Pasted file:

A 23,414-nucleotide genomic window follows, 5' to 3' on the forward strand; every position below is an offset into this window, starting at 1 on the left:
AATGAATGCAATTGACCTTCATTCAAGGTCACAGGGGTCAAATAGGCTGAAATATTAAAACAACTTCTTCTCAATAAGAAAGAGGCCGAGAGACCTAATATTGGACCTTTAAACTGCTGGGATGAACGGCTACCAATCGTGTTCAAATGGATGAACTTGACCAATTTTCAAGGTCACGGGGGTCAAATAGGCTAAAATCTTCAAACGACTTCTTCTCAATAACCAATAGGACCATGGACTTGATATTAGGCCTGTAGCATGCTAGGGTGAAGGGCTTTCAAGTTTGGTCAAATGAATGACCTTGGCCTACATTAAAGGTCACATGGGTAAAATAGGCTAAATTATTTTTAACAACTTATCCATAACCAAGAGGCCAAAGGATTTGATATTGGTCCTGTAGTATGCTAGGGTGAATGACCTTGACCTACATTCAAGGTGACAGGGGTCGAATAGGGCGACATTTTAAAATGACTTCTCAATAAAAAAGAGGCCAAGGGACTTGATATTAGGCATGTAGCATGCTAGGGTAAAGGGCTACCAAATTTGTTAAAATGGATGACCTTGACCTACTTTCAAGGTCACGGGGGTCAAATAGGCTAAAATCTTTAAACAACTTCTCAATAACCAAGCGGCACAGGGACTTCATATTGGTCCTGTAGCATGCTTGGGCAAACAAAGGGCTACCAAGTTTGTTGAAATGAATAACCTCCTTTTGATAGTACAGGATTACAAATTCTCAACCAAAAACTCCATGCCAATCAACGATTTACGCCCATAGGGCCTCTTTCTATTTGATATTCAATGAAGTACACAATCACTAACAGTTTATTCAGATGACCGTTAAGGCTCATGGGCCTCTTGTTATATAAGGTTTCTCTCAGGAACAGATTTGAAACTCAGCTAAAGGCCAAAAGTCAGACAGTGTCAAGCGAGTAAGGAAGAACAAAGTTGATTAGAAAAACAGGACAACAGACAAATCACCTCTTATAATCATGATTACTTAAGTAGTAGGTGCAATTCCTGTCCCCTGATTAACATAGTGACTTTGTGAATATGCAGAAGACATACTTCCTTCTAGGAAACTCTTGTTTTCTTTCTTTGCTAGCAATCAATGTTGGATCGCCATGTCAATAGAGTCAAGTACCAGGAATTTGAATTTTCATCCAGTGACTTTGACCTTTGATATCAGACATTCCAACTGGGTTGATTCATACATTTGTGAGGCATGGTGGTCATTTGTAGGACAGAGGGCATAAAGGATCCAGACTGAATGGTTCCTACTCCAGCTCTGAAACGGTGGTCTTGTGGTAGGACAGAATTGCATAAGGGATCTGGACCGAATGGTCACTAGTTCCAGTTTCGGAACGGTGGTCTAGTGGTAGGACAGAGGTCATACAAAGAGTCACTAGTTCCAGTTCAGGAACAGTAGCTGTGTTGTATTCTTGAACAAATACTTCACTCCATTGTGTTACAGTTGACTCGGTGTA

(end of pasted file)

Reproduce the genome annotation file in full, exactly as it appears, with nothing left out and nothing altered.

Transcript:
A 23,414-nucleotide genomic window follows, 5' to 3' on the forward strand; every position below is an offset into this window, starting at 1 on the left:
AATGAATGCAATTGACCTTCATTCAAGGTCACAGGGGTCAAATAGGCTGAAATATTAAAACAACTTCTTCTCAATAAGAAAGAGGCCGAGAGACCTAATATTGGACCTTTAAACTGCTGGGATGAACGGCTACCAATCGTGTTCAAATGGATGAACTTGACCAATTTTCAAGGTCACGGGGGTCAAATAGGCTAAAATCTTCAAACGACTTCTTCTCAATAACCAATAGGACCATGGACTTGATATTAGGCCTGTAGCATGCTAGGGTGAAGGGCTTTCAAGTTTGGTCAAATGAATGACCTTGGCCTACATTAAAGGTCACATGGGTAAAATAGGCTAAATTATTTTTAACAACTTATCCATAACCAAGAGGCCAAAGGATTTGATATTGGTCCTGTAGTATGCTAGGGTGAATGACCTTGACCTACATTCAAGGTGACAGGGGTCGAATAGGGCGACATTTTAAAATGACTTCTCAATAAAAAAGAGGCCAAGGGACTTGATATTAGGCATGTAGCATGCTAGGGTAAAGGGCTACCAAATTTGTTAAAATGGATGACCTTGACCTACTTTCAAGGTCACGGGGGTCAAATAGGCTAAAATCTTTAAACAACTTCTCAATAACCAAGCGGCACAGGGACTTCATATTGGTCCTGTAGCATGCTTGGGCAAACAAAGGGCTACCAAGTTTGTTGAAATGAATAACCTCCTTTTGATAGTACAGGATTACAAATTCTCAACCAAAAACTCCATGCCAATCAACGATTTACGCCCATAGGGCCTCTTTCTATTTGATATTCAATGAAGTACACAATCACTAACAGTTTATTCAGATGACCGTTAAGGCTCATGGGCCTCTTGTTATATAAGGTTTCTCTCAGGAACAGATTTGAAACTCAGCTAAAGGCCAAAAGTCAGACAGTGTCAAGCGAGTAAGGAAGAACAAAGTTGATTAGAAAAACAGGACAACAGACAAATCACCTCTTATAATCATGATTACTTAAGTAGTAGGTGCAATTCCTGTCCCCTGATTAACATAGTGACTTTGTGAATATGCAGAAGACATACTTCCTTCTAGGAAACTCTTGTTTTCTTTCTTTGCTAGCAATCAATGTTGGATCGCCATGTCAATAGAGTCAAGTACCAGGAATTTGAATTTTCATCCAGTGACTTTGACCTTTGATATCAGACATTCCAACTGGGTTGATTCATACATTTGTGAGGCATGGTGGTCATTTGTAGGACAGAGGGCATAAAGGATCCAGACTGAATGGTTCCTACTCCAGCTCTGAAACGGTGGTCTTGTGGTAGGACAGAATTGCATAAGGGATCTGGACCGAATGGTCACTAGTTCCAGTTTCGGAACGGTGGTCTAGTGGTAGGACAGAGGTCATACAAAGAGTCACTAGTTCCAGTTCAGGAACAGTAGCTGTGTTGTATTCTTGAACAAATACTTCACTCCATTGTGTTACAGTTGACTCGGTGTA